Ruth went on to talk about how Google’s DeepDream programme worked with this, using confirmation bias to find patterns in things that aren’t actually there. To test this out, I uploaded a photo to the DeepDream Generator and the results were quite interesting, with the program finding many animals, eyes and faces in my photo.
It was a really interesting and fun talk on a subject I’ve never given much thought to. But with face detection in computers growing ever more complex, there many opportunities that have been opened up with this – from security features for access to online data, to fun apps that businesses can use to connect and engage with customers.
Dan Tallentire: Keep it simple, stupid
After a short networking break, the headline speaker was Dan Tallentire, whose presentation (‘Keep it simple, stupid’ centred around the complexities and issues around techie people talking to non-technical people.
When managing and delivering technology and digital projects, this lack of clear communication can cause problems due to miscommunications and misunderstandings where a situation is not clearly explained and it is not made clear what problems need to be sorted.
A good starting point is to always clearly state assumptions when a project commences, and to place the user experience (UX) centre stage.
Dan advised always phrasing your words to achieve the simplest solution. Misunderstanding can occur during communication over even simple tasks, such as turning off a fire wall or searching the computer for a specific program. There was advice for tech support teams to explain each step individually, and await for a response, instead of asking for the whole task to be done at once, and not use too much confusing terminology. Whilst I think we should strive to learn important terms in our field, it’s also important that we cut jargon in communications.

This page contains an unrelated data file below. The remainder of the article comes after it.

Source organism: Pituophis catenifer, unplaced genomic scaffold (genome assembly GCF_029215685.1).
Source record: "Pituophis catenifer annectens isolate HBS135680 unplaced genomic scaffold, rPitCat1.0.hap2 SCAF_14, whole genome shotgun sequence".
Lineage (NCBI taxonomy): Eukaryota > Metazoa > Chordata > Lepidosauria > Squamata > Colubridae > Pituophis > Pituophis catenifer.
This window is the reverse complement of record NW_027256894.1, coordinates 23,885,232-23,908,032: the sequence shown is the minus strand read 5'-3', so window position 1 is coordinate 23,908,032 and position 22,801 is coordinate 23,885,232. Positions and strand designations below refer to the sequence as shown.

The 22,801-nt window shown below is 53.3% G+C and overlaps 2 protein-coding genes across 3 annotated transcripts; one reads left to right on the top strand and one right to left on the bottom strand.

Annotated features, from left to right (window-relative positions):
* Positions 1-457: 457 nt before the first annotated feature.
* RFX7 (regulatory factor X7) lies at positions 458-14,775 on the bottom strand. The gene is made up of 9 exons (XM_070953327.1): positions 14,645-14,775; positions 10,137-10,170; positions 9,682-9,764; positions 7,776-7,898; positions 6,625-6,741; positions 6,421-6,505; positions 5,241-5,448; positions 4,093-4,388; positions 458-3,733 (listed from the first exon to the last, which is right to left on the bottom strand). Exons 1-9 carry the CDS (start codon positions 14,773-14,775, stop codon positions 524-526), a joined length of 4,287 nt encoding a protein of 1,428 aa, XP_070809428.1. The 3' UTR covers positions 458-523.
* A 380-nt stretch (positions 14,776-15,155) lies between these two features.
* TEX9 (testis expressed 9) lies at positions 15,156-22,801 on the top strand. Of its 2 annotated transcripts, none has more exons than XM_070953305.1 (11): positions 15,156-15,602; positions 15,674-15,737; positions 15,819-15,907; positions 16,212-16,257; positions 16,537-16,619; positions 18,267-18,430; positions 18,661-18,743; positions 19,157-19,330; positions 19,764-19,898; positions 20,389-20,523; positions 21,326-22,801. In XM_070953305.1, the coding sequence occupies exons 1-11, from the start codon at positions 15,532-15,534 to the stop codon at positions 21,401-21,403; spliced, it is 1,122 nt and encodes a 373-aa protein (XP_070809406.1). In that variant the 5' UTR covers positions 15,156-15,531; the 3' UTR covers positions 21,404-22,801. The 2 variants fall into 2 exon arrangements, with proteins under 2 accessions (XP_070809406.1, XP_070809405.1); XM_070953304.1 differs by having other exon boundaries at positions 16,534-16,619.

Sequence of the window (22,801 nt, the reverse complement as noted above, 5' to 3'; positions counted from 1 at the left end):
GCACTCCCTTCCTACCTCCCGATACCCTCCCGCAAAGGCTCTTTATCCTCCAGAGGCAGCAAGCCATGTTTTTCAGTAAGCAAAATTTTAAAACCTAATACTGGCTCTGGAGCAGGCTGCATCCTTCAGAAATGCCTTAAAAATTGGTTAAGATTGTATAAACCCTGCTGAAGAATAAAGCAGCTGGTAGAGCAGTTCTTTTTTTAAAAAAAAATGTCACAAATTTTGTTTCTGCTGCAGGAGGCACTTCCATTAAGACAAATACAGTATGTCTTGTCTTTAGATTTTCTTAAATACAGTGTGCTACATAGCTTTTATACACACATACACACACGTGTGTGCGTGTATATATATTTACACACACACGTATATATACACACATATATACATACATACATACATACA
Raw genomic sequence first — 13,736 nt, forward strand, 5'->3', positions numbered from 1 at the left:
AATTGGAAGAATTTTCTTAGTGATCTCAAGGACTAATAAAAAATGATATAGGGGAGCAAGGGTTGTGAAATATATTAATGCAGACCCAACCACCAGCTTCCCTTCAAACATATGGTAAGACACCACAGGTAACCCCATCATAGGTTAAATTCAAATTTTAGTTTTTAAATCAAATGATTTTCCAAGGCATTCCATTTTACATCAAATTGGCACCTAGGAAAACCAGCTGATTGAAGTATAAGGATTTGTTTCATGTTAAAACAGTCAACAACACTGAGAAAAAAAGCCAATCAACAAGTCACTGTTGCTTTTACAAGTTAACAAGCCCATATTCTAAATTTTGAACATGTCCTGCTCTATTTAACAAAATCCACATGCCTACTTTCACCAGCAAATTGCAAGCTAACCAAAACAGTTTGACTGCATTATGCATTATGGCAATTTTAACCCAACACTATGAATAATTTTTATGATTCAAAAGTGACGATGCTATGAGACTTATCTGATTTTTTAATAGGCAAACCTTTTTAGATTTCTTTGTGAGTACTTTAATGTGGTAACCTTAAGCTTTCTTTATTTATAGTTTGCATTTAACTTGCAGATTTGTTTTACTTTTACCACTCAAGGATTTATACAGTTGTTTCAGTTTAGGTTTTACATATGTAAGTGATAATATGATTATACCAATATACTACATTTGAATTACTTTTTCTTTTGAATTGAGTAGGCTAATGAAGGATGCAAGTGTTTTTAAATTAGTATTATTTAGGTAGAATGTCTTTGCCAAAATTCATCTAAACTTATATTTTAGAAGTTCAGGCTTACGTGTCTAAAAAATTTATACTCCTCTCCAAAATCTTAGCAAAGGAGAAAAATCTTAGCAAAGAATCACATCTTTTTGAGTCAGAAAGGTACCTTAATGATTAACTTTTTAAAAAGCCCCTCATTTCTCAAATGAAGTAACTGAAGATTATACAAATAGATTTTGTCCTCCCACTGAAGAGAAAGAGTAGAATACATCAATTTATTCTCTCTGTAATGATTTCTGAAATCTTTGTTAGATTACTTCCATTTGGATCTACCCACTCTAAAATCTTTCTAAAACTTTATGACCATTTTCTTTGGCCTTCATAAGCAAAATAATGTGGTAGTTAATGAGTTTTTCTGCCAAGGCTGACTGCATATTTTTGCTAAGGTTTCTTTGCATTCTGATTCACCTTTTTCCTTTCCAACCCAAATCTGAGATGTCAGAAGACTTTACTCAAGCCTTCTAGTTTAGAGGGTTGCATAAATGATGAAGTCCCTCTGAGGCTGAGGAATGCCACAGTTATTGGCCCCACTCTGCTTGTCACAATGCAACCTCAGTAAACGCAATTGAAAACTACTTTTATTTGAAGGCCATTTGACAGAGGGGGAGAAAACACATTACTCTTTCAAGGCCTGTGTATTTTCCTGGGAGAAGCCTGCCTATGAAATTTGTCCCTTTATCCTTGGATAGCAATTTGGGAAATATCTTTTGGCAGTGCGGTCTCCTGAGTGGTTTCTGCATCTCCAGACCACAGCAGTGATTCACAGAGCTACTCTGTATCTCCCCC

Dan also advised that people stay away from acronyms. They can slow down or even harm project progress if someone understands them differently, as some acronyms have various meanings. CSS, for example, could mean Cascading Style Sheets, Content Scrambling System, Closed Source Software, or Cross-Site Scripting.
I think this note is important, especially when related to blogging. When you’re putting a blog together, consider that many readers may not be familiar with your industry terms and acronyms. It was a lot of good information and I think it was something that spoke to a lot of the attendees, as there were a wide spread of people from different departments.
I always leave Manchester Tech Nights with a new understanding of an area of technology that I hadn’t known much about, which is what the tech night is all about. Getting a group of people together who all have a common interest and allow them to share ideas and build off everyone’s knowledge. If you’re part of Manchester’s Tech scene (and even if you’re not), I’d recommend attending their bi-monthly event, even if you don’t get up and speak, it’s great to sit back and absorb the knowledge being shared.
Upcoming Manchester Tech Nights events